23. The Toba volcanic erruption, the largest in the pre-historic out of Africa era, took place approximately 75,000 years ago in Indonesia. The direct effects of the Toba erruption (e.g. notable deposits of ash) ranged mostly from the Toba volcano in Indonesia to India (with magma itself probably only affecting the unfortunate residents of the island itself). What are currently the jungles of Burma would have been particularly hard hit.
24. It isn't entirely clear what kind of global climatic impact the erruption may have had. The most recent climate models have tended to downplay the extent to which the Toba erruption could have wiped out modern humans in the Levant (in a failed out of Africa scenario) or wiped out Homo Erectus in Asia very far to the east of the volcano. The Toba erruption roughly coincides with the beginning MIS 4, the cooler Paleoclimate period following the interglacial in MIS 5.
25. There were probably modern humans in India both before and after the Toba erruption as indicated by lithic tools on both sides of deposits of Toba ash there that are in continuity with later confirmed modern human populations there.
26. The biogeographic Wallace Line that has mainland Southeast Asia and most of Southeast Asia and the Phillipines on one side, and Papua New Guinea and Australia on the other, has never been crossed by a land bridge at any time that hominins have been present outside of Africa (i.e. in the last two million years).
27. Papuans and aboriginal Australians have autosomal genetic profile that show substantial admixture (about 8%), in additional to older East Eurasian typical Neanderthal admixture of about 2.5%, with archaic hominins substantially similar to ancient DNA extracted from bones in a Siberian cave at Denisovia. There may have some independent traces of Denisovian admixture in Phillipino negrito populations, but all other Denisovian admixture in the world is traceable to these sources.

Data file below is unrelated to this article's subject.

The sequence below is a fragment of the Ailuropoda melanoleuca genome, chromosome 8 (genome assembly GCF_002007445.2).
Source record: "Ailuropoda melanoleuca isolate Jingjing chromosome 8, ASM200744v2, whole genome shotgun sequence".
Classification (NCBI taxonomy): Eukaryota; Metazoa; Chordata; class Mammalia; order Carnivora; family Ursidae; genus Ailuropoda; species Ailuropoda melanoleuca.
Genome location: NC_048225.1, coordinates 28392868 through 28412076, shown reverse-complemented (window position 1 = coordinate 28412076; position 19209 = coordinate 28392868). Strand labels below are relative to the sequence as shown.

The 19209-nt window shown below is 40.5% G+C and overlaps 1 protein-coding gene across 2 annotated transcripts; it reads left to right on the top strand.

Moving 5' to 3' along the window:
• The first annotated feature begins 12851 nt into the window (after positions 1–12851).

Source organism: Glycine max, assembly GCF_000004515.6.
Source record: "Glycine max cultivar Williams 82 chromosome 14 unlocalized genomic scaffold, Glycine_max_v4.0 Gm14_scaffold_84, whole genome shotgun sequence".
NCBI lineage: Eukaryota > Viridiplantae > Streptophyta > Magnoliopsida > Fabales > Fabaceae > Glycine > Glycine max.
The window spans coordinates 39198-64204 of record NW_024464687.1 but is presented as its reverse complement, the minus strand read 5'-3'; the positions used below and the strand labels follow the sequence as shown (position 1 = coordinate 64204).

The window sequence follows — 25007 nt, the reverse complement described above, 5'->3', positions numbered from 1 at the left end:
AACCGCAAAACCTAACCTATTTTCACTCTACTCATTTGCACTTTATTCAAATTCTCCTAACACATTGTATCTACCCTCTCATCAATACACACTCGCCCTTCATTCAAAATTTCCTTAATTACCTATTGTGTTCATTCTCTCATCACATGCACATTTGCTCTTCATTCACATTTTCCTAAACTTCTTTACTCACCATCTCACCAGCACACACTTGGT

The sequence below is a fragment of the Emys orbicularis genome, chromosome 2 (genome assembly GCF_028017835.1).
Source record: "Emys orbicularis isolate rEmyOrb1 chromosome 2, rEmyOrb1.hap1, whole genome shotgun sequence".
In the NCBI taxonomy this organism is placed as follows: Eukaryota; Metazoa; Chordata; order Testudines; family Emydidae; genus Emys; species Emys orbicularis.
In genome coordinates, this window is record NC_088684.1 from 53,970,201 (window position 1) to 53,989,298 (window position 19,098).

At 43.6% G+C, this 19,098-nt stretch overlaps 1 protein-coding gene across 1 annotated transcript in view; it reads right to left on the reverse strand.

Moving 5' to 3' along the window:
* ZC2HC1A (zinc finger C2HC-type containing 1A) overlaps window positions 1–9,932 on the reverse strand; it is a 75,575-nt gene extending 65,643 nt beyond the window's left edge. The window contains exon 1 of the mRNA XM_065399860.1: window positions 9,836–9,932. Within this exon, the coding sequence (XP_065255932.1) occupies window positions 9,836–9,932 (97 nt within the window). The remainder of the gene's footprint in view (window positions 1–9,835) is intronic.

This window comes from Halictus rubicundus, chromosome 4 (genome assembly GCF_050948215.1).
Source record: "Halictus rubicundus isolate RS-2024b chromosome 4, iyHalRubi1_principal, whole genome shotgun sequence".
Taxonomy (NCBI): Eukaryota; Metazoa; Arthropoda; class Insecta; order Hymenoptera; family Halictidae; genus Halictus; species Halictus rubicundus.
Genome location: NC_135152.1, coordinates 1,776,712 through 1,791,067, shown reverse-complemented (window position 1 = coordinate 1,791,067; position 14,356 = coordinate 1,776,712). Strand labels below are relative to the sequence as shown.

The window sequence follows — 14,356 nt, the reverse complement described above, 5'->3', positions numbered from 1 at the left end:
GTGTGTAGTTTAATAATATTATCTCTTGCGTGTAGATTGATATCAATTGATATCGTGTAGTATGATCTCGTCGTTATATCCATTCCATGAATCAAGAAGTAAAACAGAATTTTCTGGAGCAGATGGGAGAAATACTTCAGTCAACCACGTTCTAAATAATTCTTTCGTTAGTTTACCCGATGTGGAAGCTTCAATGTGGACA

28. The arrival of modern humans in Australia triggered by some means a mass megafauna extinction there, and took place at a time when Papua New Guinea, Australia and Tasmania were a single continental mass. Modern humans were present in Papua New Guinea and Australia around 45,000 years ago and not too many thousands of years before then.
29. The arrival of modern humans in Australia and Papua New Guinea, as I understand it, took place at a time when Indonesia up to the Wallace line has not yet been connected to mainland Asia as it was during the last glacial maximum when sea levels were lower. Indonesia was (and the Philippines were), as it is today, an island chain divided by shallow water ocean straights around 45,000 years ago.
30. It is not clear if there were land bridge moments in Indonesia after the arrival of Homo Erectus ca. 1,900,000 years ago (Java man) and before the Last Glacial maximum, although it doesn't seem unreasonable to think that there might have been such time periods.
31. Homo Florensis appears to have been in Flores from ca. 100,000 years ago until about 18,000 years ago and to have co-existed with modern humans for tens of thousands of years on the island with is on Australia's side of the Wallace line.
32. The population genetics of Asia indicate that the Paleolithic demographic history of the region is probably more complex than a single wave of pre-Neolithic migration, and is complicated by major impacts from Neolithic era migrations.
33. Modern humans arrived in Japan around 30,000 year ago and in Tibet sometime before the last glacial maximum.
34. There was a megafauna extinction in Siberia around 30,000 years ago.
Modern Humans Arrive In Europe and the Americas, Archaic Hominins Go Extinct
35. Modern human migrated to Europe around 45,000 years ago, give or take a few thousand years and were found throughout Europe within a few thousand years.
36. The arrival of modern humans in Europe coincided with a period of major volcanic erruptions in Southern Europe and at least some period of volcanic ash induced climatic cooling.
37. Neanderthals and Siberian Denisovians were extinct by about 28,000 years ago, well before the Last Glacial maximum and well before the founding population of the Americas in Beringia was established.